The University of Texas Energy Poll tracks Americans' opinions on energy and climate change related issues. You can see the results of the latest iteration of the poll here.
Opinions are changing.
Respondents are stressing less about energy prices and instead are worried more about environmental costs. Almost half are willing to pay higher prices to protect the environment — nine points higher than in the last poll. Thirty-four percent are unwilling.
Most striking are their attitudes on global climate change. It’s occurring, say 76 percent — a surge of 6 points in six months and 11 points since the poll began. And although there’s still a wide gap between Democrats and Republicans, more than half of Republicans now agree climate change is real.
Such a shift probably has multiple causes, says Kirshenbaum, and the poll hints at several — starting with extreme weather. This past summer was warmer than usual, according to 54 percent of respondents, and water conservation has become a priority for 78 percent.
“The West Coast has seen both wildfires and severe drought,” she says. “Regardless of where people are politically, they may be recognizing that something is different right now.”
(More charts here.)
The Consensus Gap, the difference between the nearly 100% scientific consensus that climate change is real and the public view on that question, is closing, it is mainly caused by Republicans (not Democrats), and even among Republicans, the gap is reducing.
Can we have error bars, or at least a sample size or confidence interval? I hate looking at changes with no idea how meaningful they are.
I'm trying to track the information down through the links, but it's not easy to find at the UT site either.
Can we have error bars, or at least a sample size or confidence interval?
With a sample size of 2,019 and weighting efficiency of 50.3 percent, the overall margin of error is 3.1 percentage points at the widest interval.
from here (bottom of page)
Trouble with the first question, and many others of its type, is that it does not distinguish whether climate change is believed to have mainly anthropogenic or natural causes. *That* is the great sociopolitical divide, and key both to mitigation (should we reduce greenhouse gases?) and adaptation (do we expect future warming etc., or just randomness and cycles?).
In 35 individual surveys (about 28,000 interviews) analyzed for a recent paper, we asked people whether climate change is happening now, caused mainly by human activities (~55% nationally), is it happening now, but caused mainly by natural forces (~35%), is it not happening now (~5%) or I don't know (~5%). Asking about climate change without specifying a main cause amounts to mushing together the first group with some fraction of the second. That leads to a higher percentage, but not an interpretable one.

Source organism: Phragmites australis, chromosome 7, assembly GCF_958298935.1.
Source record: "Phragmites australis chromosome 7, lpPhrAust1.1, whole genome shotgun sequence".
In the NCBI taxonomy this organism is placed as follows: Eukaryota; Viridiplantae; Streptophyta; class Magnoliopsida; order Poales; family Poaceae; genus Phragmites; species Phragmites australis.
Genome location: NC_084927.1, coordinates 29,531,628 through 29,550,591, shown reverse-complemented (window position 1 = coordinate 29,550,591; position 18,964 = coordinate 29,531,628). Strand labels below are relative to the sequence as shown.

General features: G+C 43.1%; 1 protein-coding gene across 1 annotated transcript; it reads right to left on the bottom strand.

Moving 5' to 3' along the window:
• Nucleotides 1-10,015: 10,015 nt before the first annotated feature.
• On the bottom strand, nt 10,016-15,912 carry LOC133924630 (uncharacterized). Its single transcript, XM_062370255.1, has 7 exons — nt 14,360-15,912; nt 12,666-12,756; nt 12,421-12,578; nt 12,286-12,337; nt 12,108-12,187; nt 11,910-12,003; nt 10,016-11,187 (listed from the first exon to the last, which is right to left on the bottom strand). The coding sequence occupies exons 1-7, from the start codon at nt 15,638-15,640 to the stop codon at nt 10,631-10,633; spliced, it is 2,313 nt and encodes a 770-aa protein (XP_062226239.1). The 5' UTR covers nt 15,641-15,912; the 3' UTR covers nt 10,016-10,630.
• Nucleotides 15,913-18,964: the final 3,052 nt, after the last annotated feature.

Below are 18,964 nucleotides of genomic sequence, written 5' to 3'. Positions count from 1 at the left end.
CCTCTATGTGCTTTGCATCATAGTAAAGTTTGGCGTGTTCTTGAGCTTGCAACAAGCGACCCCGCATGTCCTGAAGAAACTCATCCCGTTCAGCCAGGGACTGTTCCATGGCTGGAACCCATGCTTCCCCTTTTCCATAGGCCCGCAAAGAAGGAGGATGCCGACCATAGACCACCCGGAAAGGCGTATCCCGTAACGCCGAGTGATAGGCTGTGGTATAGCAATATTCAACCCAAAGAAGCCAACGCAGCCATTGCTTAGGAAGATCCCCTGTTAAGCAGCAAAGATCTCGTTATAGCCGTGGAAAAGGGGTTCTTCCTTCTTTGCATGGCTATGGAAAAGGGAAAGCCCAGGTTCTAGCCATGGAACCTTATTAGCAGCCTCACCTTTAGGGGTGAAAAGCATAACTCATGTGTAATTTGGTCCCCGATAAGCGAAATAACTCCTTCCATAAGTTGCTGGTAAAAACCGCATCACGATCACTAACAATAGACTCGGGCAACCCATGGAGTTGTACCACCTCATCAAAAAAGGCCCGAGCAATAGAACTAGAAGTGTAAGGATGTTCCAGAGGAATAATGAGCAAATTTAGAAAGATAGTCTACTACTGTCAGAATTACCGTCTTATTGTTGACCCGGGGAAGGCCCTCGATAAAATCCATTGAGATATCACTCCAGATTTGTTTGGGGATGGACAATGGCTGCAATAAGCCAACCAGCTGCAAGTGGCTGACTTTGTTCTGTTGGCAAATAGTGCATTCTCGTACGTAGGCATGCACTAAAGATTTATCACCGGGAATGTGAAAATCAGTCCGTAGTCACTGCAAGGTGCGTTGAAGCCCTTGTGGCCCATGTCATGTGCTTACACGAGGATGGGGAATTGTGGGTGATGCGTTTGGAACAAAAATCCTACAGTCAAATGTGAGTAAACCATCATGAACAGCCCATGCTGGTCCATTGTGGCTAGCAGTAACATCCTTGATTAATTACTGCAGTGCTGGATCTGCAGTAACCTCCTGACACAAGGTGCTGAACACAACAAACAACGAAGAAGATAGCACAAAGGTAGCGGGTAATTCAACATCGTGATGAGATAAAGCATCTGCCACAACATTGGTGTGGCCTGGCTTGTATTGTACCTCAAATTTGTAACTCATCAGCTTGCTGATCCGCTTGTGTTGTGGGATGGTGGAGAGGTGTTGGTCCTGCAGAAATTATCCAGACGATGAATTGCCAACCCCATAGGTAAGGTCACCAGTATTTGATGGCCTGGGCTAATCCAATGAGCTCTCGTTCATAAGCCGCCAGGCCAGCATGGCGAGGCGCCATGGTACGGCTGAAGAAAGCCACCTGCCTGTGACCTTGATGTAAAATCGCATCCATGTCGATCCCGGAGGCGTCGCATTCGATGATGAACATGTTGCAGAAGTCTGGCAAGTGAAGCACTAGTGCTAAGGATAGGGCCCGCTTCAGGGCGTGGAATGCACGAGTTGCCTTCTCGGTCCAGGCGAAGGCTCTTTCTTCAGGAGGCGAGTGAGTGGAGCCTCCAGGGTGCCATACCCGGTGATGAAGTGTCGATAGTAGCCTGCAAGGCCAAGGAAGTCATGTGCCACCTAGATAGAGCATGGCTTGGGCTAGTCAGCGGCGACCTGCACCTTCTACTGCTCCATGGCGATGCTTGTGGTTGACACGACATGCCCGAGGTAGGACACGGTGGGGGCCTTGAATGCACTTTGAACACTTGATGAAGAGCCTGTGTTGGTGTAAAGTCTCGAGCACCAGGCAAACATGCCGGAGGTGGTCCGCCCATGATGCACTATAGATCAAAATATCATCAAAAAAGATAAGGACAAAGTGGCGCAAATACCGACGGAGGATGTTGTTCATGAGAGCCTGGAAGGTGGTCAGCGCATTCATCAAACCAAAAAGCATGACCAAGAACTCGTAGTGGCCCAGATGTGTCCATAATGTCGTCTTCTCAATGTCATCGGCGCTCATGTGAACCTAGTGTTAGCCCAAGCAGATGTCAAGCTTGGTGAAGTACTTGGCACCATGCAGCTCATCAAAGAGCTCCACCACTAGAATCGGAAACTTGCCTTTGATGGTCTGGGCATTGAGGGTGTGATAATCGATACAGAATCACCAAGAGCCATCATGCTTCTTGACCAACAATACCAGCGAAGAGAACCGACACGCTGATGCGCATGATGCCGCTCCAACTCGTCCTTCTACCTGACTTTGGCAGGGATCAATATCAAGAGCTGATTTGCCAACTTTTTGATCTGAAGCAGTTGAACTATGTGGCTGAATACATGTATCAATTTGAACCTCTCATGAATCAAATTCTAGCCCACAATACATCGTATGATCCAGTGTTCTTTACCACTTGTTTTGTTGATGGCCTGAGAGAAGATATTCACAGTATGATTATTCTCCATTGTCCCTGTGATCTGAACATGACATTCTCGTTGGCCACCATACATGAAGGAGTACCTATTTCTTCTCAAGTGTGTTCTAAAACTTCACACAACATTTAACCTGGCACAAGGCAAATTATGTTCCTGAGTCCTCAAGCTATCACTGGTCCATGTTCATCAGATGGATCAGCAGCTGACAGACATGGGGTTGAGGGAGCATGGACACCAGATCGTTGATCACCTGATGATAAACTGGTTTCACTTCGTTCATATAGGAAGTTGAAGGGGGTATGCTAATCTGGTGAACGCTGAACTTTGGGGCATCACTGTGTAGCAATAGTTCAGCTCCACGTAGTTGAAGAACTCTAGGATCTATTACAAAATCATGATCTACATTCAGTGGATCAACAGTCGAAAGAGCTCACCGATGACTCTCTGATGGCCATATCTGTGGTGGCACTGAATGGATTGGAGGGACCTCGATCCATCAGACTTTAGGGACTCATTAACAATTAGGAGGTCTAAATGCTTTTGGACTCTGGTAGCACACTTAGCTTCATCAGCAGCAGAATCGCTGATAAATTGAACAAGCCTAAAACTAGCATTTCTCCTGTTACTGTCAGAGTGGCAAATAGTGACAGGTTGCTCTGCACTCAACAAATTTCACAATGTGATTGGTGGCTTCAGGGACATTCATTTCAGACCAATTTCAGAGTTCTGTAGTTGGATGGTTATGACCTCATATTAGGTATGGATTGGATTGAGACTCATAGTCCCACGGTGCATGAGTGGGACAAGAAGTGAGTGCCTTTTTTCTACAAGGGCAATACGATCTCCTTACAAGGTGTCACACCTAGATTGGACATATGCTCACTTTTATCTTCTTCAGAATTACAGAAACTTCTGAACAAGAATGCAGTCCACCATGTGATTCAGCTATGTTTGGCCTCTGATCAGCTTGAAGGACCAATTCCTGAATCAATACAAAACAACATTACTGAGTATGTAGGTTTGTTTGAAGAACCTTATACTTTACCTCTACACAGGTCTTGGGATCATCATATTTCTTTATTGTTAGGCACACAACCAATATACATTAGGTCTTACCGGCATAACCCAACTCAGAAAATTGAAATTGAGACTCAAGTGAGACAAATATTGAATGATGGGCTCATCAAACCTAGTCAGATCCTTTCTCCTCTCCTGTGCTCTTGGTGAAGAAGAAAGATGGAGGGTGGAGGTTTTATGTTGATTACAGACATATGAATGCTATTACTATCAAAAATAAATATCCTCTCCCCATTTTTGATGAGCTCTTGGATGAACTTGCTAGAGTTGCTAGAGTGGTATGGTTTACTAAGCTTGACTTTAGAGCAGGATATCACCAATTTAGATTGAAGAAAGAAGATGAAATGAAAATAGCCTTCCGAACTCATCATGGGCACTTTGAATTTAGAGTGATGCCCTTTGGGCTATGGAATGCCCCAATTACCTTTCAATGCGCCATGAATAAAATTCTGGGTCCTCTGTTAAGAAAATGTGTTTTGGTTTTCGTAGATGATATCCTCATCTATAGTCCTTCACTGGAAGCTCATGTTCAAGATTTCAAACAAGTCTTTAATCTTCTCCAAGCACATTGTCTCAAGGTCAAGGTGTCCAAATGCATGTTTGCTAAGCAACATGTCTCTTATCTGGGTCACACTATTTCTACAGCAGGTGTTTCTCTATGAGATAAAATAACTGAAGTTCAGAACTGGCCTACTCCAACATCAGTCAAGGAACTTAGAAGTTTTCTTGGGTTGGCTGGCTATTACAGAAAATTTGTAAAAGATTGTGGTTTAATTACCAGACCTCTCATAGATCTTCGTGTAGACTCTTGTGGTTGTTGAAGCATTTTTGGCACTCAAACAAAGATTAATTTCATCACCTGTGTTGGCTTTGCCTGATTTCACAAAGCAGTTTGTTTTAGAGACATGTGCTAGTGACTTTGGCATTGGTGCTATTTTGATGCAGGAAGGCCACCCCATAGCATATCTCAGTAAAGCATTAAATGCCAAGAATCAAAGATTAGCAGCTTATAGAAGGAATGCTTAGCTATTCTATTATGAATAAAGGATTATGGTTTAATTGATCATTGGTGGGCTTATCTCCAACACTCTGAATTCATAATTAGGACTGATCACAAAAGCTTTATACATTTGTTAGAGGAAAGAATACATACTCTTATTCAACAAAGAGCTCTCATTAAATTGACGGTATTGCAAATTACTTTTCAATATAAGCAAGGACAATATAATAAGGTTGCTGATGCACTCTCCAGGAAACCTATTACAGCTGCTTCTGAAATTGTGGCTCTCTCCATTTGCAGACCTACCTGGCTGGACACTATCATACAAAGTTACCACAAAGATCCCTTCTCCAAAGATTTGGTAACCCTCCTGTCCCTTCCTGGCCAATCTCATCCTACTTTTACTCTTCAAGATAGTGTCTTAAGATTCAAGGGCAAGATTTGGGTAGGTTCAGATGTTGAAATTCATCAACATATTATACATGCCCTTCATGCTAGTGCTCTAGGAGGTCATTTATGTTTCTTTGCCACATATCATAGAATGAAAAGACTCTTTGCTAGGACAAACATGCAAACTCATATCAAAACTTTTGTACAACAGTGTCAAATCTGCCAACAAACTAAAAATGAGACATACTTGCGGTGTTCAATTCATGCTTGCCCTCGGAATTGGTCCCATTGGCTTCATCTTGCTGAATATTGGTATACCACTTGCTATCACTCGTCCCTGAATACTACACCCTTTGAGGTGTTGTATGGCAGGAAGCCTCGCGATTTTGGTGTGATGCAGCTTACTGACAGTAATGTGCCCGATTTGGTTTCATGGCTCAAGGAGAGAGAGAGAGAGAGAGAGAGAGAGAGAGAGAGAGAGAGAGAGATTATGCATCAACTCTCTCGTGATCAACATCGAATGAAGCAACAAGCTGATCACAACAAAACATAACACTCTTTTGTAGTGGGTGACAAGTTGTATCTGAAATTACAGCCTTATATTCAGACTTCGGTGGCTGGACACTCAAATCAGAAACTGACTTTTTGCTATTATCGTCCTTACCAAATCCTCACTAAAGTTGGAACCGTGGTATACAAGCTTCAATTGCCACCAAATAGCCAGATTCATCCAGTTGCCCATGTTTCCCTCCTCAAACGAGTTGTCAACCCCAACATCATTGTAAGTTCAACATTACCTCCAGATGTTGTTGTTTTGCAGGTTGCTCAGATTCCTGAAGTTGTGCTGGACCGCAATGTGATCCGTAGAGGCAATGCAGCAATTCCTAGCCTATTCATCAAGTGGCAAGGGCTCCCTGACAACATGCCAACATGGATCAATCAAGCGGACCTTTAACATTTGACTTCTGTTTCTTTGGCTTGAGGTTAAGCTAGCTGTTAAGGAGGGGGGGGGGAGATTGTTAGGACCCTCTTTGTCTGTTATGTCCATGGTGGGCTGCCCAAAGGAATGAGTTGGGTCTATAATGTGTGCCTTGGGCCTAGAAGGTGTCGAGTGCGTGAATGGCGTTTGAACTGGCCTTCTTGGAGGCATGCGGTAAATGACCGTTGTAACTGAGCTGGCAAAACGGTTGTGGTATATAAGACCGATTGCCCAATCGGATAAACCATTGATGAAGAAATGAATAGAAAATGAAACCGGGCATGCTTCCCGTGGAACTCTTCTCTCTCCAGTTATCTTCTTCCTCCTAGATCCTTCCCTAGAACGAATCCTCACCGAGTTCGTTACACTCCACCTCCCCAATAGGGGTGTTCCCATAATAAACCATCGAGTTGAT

The paper, not paywalled, is here:
I don't think anyone will disagree that L Hamilton deserves much thanks for some very nice work.
So let's apply it. If 55% accept the consensus, and only 35% don't, the political goal is motivation to action, not education. You aren't really going to change many of the 35%; they are psychologically incapable of it. As I said in the previous thread, we need to move on in the public discourse.
So, to repeat my mantra, first, stop hedging about extreme events. Honestly tell people that these are manifestations of the distorted climate system we have created.
People relate to local effects, and they relate to local mitigation efforts, and if necessary, to local adaptation.
Suffering drought or floods or snowstorms should be a motivation to act; at the national level, changes can be made to aid in acting at the local level. On the energy front, mitigation and adaptation can overlap.
Let's not let the opportunity be lost.
Better to light a candle ....
Here IMHO is a more meaningful graph tracking the percent who think climate change is happening now, caused mainly by human activities. The main curve follows quarterly New Hampshire state surveys; individual TIE fighters mark results from 3 national polls, by different organizations, that asked the same question (coming in pretty close to NH, so it's not a bad proxy). All percentages are graphed with their 95% confidence intervals. There appears to be a slight but statistically significant rise over this period.
"Suffering drought or floods or snowstorms should be a motivation to act"
That's an important, and testable, proposition. We're working on it.